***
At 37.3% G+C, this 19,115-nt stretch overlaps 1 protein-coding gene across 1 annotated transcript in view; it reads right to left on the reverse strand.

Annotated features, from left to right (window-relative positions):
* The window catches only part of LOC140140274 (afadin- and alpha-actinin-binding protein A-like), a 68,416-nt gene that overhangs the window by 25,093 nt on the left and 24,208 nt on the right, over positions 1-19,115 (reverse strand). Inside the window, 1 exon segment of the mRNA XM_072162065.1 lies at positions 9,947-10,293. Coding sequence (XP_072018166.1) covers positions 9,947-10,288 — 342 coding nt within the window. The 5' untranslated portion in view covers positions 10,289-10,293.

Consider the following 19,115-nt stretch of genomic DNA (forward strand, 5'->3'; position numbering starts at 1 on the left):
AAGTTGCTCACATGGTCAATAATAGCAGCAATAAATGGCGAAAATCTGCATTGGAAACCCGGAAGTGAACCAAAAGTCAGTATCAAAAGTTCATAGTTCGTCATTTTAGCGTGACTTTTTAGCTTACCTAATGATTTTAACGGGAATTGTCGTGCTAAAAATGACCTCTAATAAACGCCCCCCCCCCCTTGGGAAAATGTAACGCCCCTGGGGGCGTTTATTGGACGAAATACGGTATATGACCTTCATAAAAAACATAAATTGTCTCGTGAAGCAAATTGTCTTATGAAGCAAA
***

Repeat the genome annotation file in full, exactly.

At 37.3% G+C, this 19,115-nt stretch overlaps 1 protein-coding gene across 1 annotated transcript in view; it reads right to left on the reverse strand.

Annotated features, from left to right (window-relative positions):
* The window catches only part of LOC140140274 (afadin- and alpha-actinin-binding protein A-like), a 68,416-nt gene that overhangs the window by 25,093 nt on the left and 24,208 nt on the right, over positions 1-19,115 (reverse strand). Inside the window, 1 exon segment of the mRNA XM_072162065.1 lies at positions 9,947-10,293. Coding sequence (XP_072018166.1) covers positions 9,947-10,288 — 342 coding nt within the window. The 5' untranslated portion in view covers positions 10,289-10,293.

Consider the following 19,115-nt stretch of genomic DNA (forward strand, 5'->3'; position numbering starts at 1 on the left):
AAGTTGCTCACATGGTCAATAATAGCAGCAATAAATGGCGAAAATCTGCATTGGAAACCCGGAAGTGAACCAAAAGTCAGTATCAAAAGTTCATAGTTCGTCATTTTAGCGTGACTTTTTAGCTTACCTAATGATTTTAACGGGAATTGTCGTGCTAAAAATGACCTCTAATAAACGCCCCCCCCCCCTTGGGAAAATGTAACGCCCCTGGGGGCGTTTATTGGACGAAATACGGTATATGACCTTCATAAAAAACATAAATTGTCTCGTGAAGCAAATTGTCTTATGAAGCAAA